Current Event Procedures: Strengths

  • Providing students a list of referents that plug in to a broader framework really helped them better understand a concept that is often oversimplified or overlooked.
  • Engaging in learning transfer became a key factor in our discussions. Not only did they make generalizations across articles, but they also started recognizing similar patterns and ideas in our anchor text for this unit, Shakespeare’s Julius Caesar.
  • Focusing on dialogue over debate allowed for some really great, dynamic conversations during our table discussions and TQEs. I was impressed (for the most part) by their willingness to share their ideas with their classmates.
  • Giving the students freedom to take their table conversations and TQE discussions in different directions was beneficial. Even though the class dialogues always covered different topics and ideas, we always returned to the same concepts by the end of class. It was satisfying to see each class take a different route to the same understanding.
  • Affording students the trust and autonomy to have these discussions was powerful. A lot of them told me they never get a chance to have meaningful dialogue about current events and appreciated the opportunity. Some said it made them curious to pay more attention to current events and others said hearing people with different political/ideological views than they hold was an eye opening and enjoyable experience.
  • Building off of that, I was impressed by the number of students who said their favorite part of Current Events was just learning about what their fellow classmates thought about the world. Anything I do that helps my students be more empathetic is a win.

Current Event Procedures: Areas of Improvement

  • Taking my students feedback in to consideration, it might’ve been beneficial if I provided more structure for their topic selection. Instead of having students pick articles loosely grouped by politics, social trends, and economics I could let them pick a more specific topic (tax policy, campaign finance, gun control, etc.) instead. Our TQE would then allow us to form generalizations as a class based on each group’s epiphany.
  • Facilitating student’s ideological empathy and open mindedness takes work and I think there will always be room for growth here. Even though 99% of interactions were positive, I received one comment where a student said a person at her table was so dismissive of her ideas and opinions that it made her feel “smaller than she ever had before.” My heart sunk when I saw that. I failed that student.
  • Building off of that, I had a pair of boys in one class who seemed more interested in being right and boosting each other’s opinions than having a constructive dialogue. They were never outright rude or disrespectful or antagonistic (that I heard/saw) but there was a level of arrogance that I found frustrating and their classmates found exhausting. I’m fairly sure the aforementioned comment from above was a result of this group.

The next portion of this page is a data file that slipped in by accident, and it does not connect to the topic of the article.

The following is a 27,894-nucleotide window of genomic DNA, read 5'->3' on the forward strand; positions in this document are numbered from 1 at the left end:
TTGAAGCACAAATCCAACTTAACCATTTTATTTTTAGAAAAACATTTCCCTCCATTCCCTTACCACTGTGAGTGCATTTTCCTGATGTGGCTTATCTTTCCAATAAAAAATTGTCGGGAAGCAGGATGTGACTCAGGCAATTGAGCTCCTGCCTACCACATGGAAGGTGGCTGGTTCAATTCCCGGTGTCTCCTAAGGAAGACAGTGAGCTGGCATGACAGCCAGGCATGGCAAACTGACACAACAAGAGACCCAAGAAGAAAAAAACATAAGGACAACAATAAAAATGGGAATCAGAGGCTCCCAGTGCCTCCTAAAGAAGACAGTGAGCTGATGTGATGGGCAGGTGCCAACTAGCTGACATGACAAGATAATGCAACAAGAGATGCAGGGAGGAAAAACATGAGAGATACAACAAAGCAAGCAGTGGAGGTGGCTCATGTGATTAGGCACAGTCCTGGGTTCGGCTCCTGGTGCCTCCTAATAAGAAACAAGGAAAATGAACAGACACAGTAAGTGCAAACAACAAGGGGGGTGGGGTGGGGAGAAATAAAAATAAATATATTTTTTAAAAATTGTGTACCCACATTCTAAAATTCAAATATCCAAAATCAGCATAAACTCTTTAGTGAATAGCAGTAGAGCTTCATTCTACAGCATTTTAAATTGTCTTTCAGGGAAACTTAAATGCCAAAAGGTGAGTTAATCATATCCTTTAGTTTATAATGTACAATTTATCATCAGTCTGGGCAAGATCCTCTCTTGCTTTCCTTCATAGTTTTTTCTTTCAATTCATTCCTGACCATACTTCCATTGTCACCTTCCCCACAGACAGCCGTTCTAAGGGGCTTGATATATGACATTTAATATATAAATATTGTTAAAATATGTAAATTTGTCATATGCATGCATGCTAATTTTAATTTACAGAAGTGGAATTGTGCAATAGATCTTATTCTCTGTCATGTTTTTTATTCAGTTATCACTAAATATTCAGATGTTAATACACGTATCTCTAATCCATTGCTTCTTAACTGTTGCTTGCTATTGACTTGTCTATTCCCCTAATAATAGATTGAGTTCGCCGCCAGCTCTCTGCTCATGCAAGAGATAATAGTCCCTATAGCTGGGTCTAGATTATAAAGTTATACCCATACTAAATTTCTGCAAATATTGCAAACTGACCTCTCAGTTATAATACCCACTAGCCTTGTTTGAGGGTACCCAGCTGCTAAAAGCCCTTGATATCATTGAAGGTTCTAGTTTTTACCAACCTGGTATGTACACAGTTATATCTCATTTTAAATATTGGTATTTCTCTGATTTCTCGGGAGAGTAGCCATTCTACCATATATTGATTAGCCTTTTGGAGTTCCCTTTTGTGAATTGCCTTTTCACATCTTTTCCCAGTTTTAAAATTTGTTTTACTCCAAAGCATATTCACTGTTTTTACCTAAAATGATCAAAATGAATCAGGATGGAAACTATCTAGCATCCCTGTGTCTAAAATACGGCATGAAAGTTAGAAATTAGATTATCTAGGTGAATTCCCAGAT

• Determining how much of my own perspective to inject in to these discussions was something I constantly wrestled with. Unless kids are disrespectful, belittling, or discriminatory (in which case I’d drop the hammer), I try my best to remain a neutral moderator of discussion. Despite my own strong political opinions, I want students to think and believe for themselves. Finding the line between being neutral enough to keep them open to my questions and being complicit in their close mindedness was the most stressful part of this process. Any advice or ideas on this front are appreciated.

What my students said

Overall, students rated their experience with Current Event TQE’s as 4/5 “stars”. 
(If you’re interested, I can provide you with some of the raw data)

Finally, I wanted to highlight the top five comments I received (in no particular order):

  1. “The questions in the article of the week made me search for more information and forced me to explore and open up my mind to new thoughts and perspectives. The discussion was very fun because it allowed me to hear other interpretations and ideas generated from the article of the week. Since not all of us do the same article, it allows more diversity and a lot more to talk about.” 
  2. “Recently, I’ve examined my political beliefs and have solidified them, now that I’ve sought out more firm and factual reasons for them instead of purely emotional ones. Through this unit, I’ve gained a new understanding of my beliefs and also have been prompted to question why I think what I do.” 
  3. “It had me thinking more about how our issues are the same yet so different. We all see things in our own perspective but when we come together and talk about it, they may not be too different after all.” 
  4. “I liked hearing the different perspectives other people communicated. It was nice to hear differing opinions, and it was beneficial for us (as teens) to know what is actually happening in the world.” 
  5. “The fact that I was able to express my political views in then discussions. I also enjoyed the reminder of how fascinating news is, and I’m enjoying the new perspective taught to me by English class.”

I’ll let them have the last word, but I’d love to hear any ideas, questions, or feedback you have about what I’ve shared over the course of these last two articles. Until next time!